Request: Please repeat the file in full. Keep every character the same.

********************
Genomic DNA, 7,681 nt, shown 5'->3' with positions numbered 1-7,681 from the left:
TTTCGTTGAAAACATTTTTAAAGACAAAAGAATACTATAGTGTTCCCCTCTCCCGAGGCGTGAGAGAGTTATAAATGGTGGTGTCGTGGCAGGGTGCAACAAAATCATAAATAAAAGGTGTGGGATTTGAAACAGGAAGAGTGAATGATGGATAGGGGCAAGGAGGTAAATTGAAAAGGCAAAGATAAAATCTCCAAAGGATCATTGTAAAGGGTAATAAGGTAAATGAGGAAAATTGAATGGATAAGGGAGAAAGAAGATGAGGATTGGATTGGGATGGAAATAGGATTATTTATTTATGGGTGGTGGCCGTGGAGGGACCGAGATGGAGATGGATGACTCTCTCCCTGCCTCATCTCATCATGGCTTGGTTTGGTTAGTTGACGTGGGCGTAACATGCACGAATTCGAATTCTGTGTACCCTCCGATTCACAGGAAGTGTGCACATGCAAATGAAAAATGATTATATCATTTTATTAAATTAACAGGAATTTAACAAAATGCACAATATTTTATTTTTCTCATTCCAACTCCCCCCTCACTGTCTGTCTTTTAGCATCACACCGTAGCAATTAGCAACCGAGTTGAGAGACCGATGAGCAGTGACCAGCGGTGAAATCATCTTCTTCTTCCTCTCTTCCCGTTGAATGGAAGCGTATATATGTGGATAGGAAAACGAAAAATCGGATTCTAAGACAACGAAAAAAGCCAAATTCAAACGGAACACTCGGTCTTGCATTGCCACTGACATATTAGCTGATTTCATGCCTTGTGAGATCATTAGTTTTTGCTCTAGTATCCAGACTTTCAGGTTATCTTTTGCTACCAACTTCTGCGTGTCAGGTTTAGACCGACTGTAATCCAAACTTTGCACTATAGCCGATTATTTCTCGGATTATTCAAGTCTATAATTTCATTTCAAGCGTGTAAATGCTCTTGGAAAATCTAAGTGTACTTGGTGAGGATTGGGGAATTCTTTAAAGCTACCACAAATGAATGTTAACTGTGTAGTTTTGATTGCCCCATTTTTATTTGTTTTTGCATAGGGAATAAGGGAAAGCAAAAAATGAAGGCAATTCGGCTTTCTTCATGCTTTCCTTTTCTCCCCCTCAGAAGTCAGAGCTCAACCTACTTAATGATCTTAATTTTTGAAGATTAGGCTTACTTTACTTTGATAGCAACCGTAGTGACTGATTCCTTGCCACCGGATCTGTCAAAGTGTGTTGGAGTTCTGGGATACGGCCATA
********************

Genomic DNA, 7,681 nt, shown 5'->3' with positions numbered 1-7,681 from the left:
TTTCGTTGAAAACATTTTTAAAGACAAAAGAATACTATAGTGTTCCCCTCTCCCGAGGCGTGAGAGAGTTATAAATGGTGGTGTCGTGGCAGGGTGCAACAAAATCATAAATAAAAGGTGTGGGATTTGAAACAGGAAGAGTGAATGATGGATAGGGGCAAGGAGGTAAATTGAAAAGGCAAAGATAAAATCTCCAAAGGATCATTGTAAAGGGTAATAAGGTAAATGAGGAAAATTGAATGGATAAGGGAGAAAGAAGATGAGGATTGGATTGGGATGGAAATAGGATTATTTATTTATGGGTGGTGGCCGTGGAGGGACCGAGATGGAGATGGATGACTCTCTCCCTGCCTCATCTCATCATGGCTTGGTTTGGTTAGTTGACGTGGGCGTAACATGCACGAATTCGAATTCTGTGTACCCTCCGATTCACAGGAAGTGTGCACATGCAAATGAAAAATGATTATATCATTTTATTAAATTAACAGGAATTTAACAAAATGCACAATATTTTATTTTTCTCATTCCAACTCCCCCCTCACTGTCTGTCTTTTAGCATCACACCGTAGCAATTAGCAACCGAGTTGAGAGACCGATGAGCAGTGACCAGCGGTGAAATCATCTTCTTCTTCCTCTCTTCCCGTTGAATGGAAGCGTATATATGTGGATAGGAAAACGAAAAATCGGATTCTAAGACAACGAAAAAAGCCAAATTCAAACGGAACACTCGGTCTTGCATTGCCACTGACATATTAGCTGATTTCATGCCTTGTGAGATCATTAGTTTTTGCTCTAGTATCCAGACTTTCAGGTTATCTTTTGCTACCAACTTCTGCGTGTCAGGTTTAGACCGACTGTAATCCAAACTTTGCACTATAGCCGATTATTTCTCGGATTATTCAAGTCTATAATTTCATTTCAAGCGTGTAAATGCTCTTGGAAAATCTAAGTGTACTTGGTGAGGATTGGGGAATTCTTTAAAGCTACCACAAATGAATGTTAACTGTGTAGTTTTGATTGCCCCATTTTTATTTGTTTTTGCATAGGGAATAAGGGAAAGCAAAAAATGAAGGCAATTCGGCTTTCTTCATGCTTTCCTTTTCTCCCCCTCAGAAGTCAGAGCTCAACCTACTTAATGATCTTAATTTTTGAAGATTAGGCTTACTTTACTTTGATAGCAACCGTAGTGACTGATTCCTTGCCACCGGATCTGTCAAAGTGTGTTGGAGTTCTGGGATACGGCCATA